Young TJ, Cui Y, Irudayaraj J, Kirchmaier AL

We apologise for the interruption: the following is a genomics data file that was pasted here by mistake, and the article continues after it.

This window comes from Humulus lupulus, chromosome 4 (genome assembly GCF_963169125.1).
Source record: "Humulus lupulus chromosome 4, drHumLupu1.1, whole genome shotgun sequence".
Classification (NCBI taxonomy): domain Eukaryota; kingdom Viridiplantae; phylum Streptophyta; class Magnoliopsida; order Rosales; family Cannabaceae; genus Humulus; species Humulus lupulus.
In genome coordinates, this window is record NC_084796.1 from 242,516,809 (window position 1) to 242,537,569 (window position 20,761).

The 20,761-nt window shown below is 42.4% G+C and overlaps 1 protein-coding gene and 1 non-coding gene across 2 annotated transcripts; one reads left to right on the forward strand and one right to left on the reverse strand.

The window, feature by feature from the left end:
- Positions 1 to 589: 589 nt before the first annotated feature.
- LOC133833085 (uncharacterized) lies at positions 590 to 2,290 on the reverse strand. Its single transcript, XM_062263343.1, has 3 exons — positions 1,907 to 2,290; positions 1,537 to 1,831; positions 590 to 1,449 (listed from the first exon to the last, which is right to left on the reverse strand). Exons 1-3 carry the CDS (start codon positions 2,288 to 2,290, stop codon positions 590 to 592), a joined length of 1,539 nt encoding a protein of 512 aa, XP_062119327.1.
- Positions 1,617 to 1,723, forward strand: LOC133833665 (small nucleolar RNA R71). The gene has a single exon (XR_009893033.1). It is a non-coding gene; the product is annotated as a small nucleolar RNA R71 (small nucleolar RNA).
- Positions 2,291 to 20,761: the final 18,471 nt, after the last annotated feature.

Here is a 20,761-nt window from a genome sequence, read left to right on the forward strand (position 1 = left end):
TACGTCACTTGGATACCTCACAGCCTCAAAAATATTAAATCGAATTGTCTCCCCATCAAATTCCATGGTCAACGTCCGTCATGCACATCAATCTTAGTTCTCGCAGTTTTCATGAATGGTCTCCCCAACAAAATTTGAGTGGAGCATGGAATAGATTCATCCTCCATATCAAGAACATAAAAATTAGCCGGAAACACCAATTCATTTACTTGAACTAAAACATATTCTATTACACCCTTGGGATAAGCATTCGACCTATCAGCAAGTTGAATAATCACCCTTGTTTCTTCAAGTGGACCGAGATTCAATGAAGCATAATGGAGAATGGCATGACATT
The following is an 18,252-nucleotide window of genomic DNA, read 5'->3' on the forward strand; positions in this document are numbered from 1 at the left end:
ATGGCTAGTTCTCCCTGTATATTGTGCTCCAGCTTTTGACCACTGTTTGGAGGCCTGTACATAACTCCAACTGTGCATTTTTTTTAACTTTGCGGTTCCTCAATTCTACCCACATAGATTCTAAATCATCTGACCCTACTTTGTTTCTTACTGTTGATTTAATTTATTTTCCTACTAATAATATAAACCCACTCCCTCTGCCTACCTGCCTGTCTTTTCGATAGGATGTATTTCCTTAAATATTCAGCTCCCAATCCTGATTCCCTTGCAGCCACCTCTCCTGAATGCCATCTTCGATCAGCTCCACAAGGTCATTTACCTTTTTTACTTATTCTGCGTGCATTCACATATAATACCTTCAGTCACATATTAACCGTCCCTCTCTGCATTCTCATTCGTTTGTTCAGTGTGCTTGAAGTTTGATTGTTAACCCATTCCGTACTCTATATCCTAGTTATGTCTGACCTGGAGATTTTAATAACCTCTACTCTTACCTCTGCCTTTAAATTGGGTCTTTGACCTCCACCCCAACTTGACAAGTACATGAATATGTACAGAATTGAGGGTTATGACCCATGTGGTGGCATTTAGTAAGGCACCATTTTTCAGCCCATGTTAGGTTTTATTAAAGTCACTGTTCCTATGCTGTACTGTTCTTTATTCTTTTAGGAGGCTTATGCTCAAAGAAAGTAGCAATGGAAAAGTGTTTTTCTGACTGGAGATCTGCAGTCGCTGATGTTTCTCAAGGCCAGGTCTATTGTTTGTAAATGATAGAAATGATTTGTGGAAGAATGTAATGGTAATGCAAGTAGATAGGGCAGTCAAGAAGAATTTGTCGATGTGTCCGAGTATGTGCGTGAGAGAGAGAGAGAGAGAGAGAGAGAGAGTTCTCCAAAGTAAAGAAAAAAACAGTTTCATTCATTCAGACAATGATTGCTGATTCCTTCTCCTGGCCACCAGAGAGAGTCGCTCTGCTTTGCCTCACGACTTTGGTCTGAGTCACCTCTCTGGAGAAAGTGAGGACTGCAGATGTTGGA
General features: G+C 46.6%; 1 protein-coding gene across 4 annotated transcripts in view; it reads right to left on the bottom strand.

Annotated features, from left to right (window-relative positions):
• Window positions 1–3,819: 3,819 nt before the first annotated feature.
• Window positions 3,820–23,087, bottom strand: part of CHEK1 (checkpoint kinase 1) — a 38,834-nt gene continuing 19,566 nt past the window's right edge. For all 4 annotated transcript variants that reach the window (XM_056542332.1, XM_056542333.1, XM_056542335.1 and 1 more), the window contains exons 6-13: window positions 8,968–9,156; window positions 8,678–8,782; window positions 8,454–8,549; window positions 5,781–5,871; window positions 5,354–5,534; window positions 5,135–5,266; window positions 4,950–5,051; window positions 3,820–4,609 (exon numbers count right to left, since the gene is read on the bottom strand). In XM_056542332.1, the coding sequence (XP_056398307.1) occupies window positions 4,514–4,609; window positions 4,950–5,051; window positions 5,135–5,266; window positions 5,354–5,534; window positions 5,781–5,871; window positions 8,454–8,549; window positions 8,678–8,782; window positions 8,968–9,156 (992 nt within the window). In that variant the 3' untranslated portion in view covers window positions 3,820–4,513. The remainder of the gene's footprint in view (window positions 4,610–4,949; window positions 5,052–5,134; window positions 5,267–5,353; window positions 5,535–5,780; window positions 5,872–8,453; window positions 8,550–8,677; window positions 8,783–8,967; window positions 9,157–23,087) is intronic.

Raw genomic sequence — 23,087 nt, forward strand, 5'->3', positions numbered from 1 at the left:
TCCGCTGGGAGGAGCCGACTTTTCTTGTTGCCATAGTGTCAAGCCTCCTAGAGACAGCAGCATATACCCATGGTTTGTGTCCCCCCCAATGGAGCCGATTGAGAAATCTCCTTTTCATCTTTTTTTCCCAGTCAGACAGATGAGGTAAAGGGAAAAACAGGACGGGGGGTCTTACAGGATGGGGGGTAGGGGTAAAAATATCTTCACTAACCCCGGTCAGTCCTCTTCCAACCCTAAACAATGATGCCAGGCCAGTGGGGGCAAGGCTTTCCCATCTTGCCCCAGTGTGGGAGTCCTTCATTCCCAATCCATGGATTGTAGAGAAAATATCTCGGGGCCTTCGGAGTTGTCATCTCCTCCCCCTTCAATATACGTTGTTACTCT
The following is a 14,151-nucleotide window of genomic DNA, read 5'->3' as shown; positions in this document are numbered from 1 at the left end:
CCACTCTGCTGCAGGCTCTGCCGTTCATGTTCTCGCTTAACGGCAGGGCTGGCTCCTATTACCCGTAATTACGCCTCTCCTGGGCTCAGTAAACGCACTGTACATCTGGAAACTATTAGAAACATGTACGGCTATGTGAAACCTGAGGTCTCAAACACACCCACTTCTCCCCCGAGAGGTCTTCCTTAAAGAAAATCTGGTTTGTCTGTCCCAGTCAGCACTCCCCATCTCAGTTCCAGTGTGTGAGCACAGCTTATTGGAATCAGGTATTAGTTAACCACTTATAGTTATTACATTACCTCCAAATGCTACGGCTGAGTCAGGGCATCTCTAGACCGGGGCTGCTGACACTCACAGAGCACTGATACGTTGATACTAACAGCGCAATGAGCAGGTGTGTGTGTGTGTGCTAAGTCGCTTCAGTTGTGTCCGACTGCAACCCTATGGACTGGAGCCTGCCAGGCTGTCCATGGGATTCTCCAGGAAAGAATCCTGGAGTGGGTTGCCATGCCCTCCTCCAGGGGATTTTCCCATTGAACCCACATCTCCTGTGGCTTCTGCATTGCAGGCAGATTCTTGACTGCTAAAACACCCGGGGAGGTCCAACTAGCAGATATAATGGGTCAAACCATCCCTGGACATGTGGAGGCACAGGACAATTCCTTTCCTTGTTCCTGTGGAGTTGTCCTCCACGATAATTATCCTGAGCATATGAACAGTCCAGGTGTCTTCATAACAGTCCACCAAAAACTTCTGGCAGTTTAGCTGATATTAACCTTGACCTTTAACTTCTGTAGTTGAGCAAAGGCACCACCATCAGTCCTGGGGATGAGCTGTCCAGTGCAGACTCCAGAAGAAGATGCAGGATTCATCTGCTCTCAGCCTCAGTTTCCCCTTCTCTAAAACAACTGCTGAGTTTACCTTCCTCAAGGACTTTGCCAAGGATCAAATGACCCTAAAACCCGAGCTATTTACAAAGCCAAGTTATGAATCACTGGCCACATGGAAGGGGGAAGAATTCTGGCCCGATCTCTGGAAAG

CAF-1 is an evolutionarily conserved H3/H4 histone chaperone that plays a key role in replication-coupled chromatin assembly and is targeted to the replication fork via interactions with PCNA, which, if disrupted, leads to epigenetic defects. In , when the silent mating-type locus contains point mutations within the silencer, Sir protein association and silencing is lost. However, mutation of , encoding an S-phase-specific kinase, or subunits of the H4 K16-specific acetyltransferase complex SAS-I, restore silencing to this crippled , Here, we observed that loss of Cac1p, the largest subunit of CAF-1, also restores silencing at , and silencing in both Δ and mutants is suppressed by overexpression of We demonstrate Cdc7p and Cac1p interact in S phase, but not in G1, consistent with observed cell cycle-dependent phosphorylation of Cac1p, and hypoacetylation of chromatin at H4 K16 in both and Δ mutants. Moreover, silencing at ** is restored in cells expressing cac1p mutants lacking Cdc7p phosphorylation sites. We also discovered that Δ and synthetically interact negatively in the presence of DNA damage, but that Cdc7p phosphorylation sites on Cac1p are not required for responses to DNA damage. Combined, our results support a model in which Cdc7p regulates replication-coupled histone modification via a -dependent mechanism involving H4 K16ac deposition, and thereby silencing, while CAF-1-dependent replication- and repair-coupled chromatin assembly are functional in the absence of phosphorylation of Cdc7p consensus sites on CAF-1.